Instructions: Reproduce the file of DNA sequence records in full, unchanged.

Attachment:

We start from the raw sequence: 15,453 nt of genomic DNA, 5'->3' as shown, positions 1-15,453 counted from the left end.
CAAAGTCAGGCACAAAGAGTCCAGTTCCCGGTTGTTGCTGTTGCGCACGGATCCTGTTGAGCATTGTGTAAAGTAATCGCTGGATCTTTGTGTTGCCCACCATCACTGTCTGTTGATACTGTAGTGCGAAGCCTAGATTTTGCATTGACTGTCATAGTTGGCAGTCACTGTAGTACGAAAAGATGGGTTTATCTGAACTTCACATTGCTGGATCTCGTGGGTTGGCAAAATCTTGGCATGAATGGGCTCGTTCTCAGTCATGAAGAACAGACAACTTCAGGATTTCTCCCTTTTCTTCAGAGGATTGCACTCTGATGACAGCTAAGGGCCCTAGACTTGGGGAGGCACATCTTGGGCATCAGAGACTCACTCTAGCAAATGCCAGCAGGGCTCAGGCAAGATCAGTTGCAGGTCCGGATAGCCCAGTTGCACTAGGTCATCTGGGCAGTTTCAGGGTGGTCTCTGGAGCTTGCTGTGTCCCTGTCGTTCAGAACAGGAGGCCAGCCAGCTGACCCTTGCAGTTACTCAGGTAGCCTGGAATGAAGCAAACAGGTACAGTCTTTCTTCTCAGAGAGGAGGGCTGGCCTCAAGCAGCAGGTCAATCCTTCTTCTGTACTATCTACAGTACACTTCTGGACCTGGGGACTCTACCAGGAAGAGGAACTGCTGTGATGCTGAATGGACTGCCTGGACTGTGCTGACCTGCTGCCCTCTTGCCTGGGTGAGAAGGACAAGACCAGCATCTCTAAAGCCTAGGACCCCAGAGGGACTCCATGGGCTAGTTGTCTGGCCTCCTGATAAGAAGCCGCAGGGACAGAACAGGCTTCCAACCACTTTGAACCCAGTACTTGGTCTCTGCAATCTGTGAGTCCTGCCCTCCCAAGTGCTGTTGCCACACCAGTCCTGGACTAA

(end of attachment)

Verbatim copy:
We start from the raw sequence: 15,453 nt of genomic DNA, 5'->3' as shown, positions 1-15,453 counted from the left end.
CAAAGTCAGGCACAAAGAGTCCAGTTCCCGGTTGTTGCTGTTGCGCACGGATCCTGTTGAGCATTGTGTAAAGTAATCGCTGGATCTTTGTGTTGCCCACCATCACTGTCTGTTGATACTGTAGTGCGAAGCCTAGATTTTGCATTGACTGTCATAGTTGGCAGTCACTGTAGTACGAAAAGATGGGTTTATCTGAACTTCACATTGCTGGATCTCGTGGGTTGGCAAAATCTTGGCATGAATGGGCTCGTTCTCAGTCATGAAGAACAGACAACTTCAGGATTTCTCCCTTTTCTTCAGAGGATTGCACTCTGATGACAGCTAAGGGCCCTAGACTTGGGGAGGCACATCTTGGGCATCAGAGACTCACTCTAGCAAATGCCAGCAGGGCTCAGGCAAGATCAGTTGCAGGTCCGGATAGCCCAGTTGCACTAGGTCATCTGGGCAGTTTCAGGGTGGTCTCTGGAGCTTGCTGTGTCCCTGTCGTTCAGAACAGGAGGCCAGCCAGCTGACCCTTGCAGTTACTCAGGTAGCCTGGAATGAAGCAAACAGGTACAGTCTTTCTTCTCAGAGAGGAGGGCTGGCCTCAAGCAGCAGGTCAATCCTTCTTCTGTACTATCTACAGTACACTTCTGGACCTGGGGACTCTACCAGGAAGAGGAACTGCTGTGATGCTGAATGGACTGCCTGGACTGTGCTGACCTGCTGCCCTCTTGCCTGGGTGAGAAGGACAAGACCAGCATCTCTAAAGCCTAGGACCCCAGAGGGACTCCATGGGCTAGTTGTCTGGCCTCCTGATAAGAAGCCGCAGGGACAGAACAGGCTTCCAACCACTTTGAACCCAGTACTTGGTCTCTGCAATCTGTGAGTCCTGCCCTCCCAAGTGCTGTTGCCACACCAGTCCTGGACTAA